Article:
Blue Ridge Parkway
Experience America's Favorite Drive
Home > What To Do > Suggested Itineraries > Ridge Region: Weekend Trip Sample
Decrease Text Size Increase Text Size Email This Page Print This Page Bookmark This Page

Ridge Region: Weekend Trip Sample

A two-day trip from Afton Mountain and Rockfish Gap (Milepost 0) to the Peaks of Otter (Milepost 86) and on to Roanoke, the largest metropolitan area on the Parkway, offers plenty of time to experience this region and highlight the ridge-top driving experience, including magnificent views of the flora and fauna of Appalachian hardwood forests and sweeping vistas of the Great Valley of Virginia.

Day One

Morning

Arrive at the Humpback Rocks Visitor Center (Milepost 5.8) and spend an hour or so exploring exhibits about pioneer life in the mountains. Choose a guidebook or literature from the information desk or gift shop library before strolling through the outdoor farm museum where, during warmer months, costumed interpreters explain the generalized life style of subsistence farmers. Adventurous hikers can extend their visit by climbing to the top of Humpback Rocks (2.0 miles and strenuous) for a breathtaking view of the Shenandoah Valley to the west and Rockfish Valley to the east. From the Visitor Center, head south on the Parkway to Greenstone Overlook (Milepost 8.8) for a spectacular view and brief introduction to some geology of the Blue Ridge region. Another quick stop at Yankee Horse Ridge (Milepost 34.4) reveals the remnants of an old logging railroad and a beautiful stream and waterfall, all within sight of the parking area.

Mid-Late Afternoon

As you arrive in the lower elevations of Otter Creek (Milepost 60-63), stroll along the flat trail that leads around Otter Lake to James River (3.5 total miles and moderate). Many of the overlooks along the road have tables where you can stop and enjoy lunch. Arrive at James River Visitor Center (Milepost 63.8) by mid-afternoon and learn about the Kanawha Canal and the water gap formed here in the mountains. A quick stroll (.2 miles) on the pedestrian walkway leads to a restored canal lock on the other side of the river, a reminder of the Parkway’s proximity to many unique stories of cultural and natural history. Continue south on the Parkway while gaining nearly 3,300 feet in elevation in just 12 miles! At Thunder Ridge (Milepost 74.7) a short leg-stretcher trail (.1 mile) rewards you with sweeping views of Arnold’s Valley and Thunder Ridge Wilderness areas as well as a distant view of the Allegheny Mountains. The overlook also gives you the right to say you have been on the Appalachian Trail, the 2,000-mile hiking trail from Georgia to Maine!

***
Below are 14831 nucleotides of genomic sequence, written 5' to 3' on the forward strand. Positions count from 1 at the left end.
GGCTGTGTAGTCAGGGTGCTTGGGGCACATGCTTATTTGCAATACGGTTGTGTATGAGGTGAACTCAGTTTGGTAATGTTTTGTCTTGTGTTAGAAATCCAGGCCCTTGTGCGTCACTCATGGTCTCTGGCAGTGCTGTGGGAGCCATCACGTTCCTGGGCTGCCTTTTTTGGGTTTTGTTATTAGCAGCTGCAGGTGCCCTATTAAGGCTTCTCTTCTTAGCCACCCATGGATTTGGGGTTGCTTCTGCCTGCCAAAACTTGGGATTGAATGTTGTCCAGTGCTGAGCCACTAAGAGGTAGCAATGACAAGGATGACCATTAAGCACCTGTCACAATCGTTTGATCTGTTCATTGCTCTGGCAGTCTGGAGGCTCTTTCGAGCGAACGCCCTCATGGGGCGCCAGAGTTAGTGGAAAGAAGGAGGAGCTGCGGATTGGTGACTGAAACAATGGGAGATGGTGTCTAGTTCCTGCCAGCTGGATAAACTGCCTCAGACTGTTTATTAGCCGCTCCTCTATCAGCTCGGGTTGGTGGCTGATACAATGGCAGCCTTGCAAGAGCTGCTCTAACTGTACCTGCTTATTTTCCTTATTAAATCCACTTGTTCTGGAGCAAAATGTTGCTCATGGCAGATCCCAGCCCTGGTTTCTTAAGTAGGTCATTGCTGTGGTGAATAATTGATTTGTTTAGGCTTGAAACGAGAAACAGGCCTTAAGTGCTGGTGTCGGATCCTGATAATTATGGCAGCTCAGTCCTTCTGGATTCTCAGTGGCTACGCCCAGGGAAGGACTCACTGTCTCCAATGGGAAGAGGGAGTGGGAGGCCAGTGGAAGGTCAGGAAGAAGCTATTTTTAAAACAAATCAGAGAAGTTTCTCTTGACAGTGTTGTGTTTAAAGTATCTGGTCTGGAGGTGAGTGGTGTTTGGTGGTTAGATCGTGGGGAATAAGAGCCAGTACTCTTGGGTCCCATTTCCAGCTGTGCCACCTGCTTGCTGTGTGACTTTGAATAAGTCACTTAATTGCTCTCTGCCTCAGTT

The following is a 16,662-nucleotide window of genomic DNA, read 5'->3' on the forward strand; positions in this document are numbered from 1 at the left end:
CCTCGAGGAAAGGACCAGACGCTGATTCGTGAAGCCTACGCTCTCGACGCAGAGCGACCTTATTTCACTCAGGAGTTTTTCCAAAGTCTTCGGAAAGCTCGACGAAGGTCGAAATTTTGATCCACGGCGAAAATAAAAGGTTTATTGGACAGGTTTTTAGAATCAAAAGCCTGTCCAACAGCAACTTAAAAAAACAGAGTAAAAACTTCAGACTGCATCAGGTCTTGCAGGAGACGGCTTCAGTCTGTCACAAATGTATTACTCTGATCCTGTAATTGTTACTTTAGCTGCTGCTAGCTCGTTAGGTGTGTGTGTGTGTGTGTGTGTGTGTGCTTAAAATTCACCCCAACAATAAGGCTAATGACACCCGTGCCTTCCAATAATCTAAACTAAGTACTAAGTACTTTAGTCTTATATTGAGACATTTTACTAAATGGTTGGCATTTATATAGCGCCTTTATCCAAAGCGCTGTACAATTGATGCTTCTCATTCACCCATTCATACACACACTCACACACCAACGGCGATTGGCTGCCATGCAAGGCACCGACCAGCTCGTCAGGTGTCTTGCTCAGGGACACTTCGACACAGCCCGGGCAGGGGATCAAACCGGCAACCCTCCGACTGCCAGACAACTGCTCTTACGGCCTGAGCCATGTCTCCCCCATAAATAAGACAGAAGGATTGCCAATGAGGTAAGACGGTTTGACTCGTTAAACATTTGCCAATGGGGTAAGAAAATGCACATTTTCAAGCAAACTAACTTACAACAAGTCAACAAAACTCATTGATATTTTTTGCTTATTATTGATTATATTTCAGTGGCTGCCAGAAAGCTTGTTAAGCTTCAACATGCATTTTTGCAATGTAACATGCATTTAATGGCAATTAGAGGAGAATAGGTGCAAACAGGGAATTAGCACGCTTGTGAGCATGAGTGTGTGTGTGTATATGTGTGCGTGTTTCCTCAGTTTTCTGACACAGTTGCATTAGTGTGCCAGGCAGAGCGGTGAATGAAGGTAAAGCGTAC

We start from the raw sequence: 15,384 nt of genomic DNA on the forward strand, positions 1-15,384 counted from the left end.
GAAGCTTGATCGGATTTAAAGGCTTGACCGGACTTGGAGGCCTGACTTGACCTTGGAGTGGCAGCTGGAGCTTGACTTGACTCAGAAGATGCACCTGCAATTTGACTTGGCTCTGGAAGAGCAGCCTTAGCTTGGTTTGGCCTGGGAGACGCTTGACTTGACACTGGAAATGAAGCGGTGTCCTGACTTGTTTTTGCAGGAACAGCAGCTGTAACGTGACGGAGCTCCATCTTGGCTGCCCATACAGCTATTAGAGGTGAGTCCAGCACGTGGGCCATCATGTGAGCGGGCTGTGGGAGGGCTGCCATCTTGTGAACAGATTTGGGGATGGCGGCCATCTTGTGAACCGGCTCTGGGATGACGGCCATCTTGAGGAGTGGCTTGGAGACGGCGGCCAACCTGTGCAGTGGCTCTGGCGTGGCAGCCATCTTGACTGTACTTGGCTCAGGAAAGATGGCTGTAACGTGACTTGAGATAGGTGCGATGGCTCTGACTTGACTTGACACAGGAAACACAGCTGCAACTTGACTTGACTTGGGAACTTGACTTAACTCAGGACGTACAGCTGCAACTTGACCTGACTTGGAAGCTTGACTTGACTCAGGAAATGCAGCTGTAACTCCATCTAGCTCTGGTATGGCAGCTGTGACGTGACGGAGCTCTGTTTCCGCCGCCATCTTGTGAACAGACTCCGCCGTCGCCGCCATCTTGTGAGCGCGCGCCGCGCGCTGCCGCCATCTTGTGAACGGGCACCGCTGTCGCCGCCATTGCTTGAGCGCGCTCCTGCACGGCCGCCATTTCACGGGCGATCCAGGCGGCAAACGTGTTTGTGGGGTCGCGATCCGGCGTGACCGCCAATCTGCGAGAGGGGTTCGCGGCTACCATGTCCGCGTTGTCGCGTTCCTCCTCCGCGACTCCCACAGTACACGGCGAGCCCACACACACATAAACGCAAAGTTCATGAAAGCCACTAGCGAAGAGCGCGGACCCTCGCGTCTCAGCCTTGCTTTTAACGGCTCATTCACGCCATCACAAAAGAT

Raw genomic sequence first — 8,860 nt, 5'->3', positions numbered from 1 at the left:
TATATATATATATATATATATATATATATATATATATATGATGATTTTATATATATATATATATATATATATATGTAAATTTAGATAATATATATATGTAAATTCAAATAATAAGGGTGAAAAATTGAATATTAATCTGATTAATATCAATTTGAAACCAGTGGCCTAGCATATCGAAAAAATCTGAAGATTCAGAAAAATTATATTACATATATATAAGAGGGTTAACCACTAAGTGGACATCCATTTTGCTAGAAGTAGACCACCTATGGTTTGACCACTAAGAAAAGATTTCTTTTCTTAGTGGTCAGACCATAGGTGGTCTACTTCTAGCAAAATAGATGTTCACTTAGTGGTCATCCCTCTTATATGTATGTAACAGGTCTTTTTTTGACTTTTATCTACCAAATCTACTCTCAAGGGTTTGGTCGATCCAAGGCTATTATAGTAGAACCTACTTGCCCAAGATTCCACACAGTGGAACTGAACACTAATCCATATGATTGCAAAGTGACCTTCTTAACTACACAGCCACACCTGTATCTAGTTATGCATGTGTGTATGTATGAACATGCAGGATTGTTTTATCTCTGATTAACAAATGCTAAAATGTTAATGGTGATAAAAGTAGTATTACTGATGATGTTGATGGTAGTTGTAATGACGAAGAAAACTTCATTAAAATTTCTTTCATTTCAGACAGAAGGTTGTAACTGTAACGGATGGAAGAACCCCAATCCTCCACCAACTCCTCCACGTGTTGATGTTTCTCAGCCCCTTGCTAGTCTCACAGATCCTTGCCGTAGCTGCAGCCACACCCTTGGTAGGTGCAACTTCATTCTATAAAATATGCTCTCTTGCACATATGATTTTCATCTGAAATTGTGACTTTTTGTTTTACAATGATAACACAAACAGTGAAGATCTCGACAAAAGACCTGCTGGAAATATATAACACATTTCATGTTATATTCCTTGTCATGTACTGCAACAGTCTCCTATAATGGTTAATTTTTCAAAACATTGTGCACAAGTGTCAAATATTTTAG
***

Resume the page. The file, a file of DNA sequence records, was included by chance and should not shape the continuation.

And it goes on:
Late Afternoon - Early Evening

Arrive in late afternoon at the Peaks of Otter (Milepost 86) for a night in the lodge or under the stars at the Peaks of Otter Campground. Advance reservations strongly recommended. 

Day Two

Morning

Following a centuries-old tradition, you may choose to hike up Sharp Top (1.6 miles one way and strenuous) at sunrise or catch the first bus shuttle in the morning that transports you near the summit. Enjoy the interpretive exhibits highlighting the “lure of the mountains” through the centuries at the Nature Center and the Peaks of Otter Visitor Center. A hike to the restored 1930s Johnson Farm (2.1 mile moderate loop) and lunch in the lodge will complete your Peaks of Otter experience.

Mid-Late Afternoon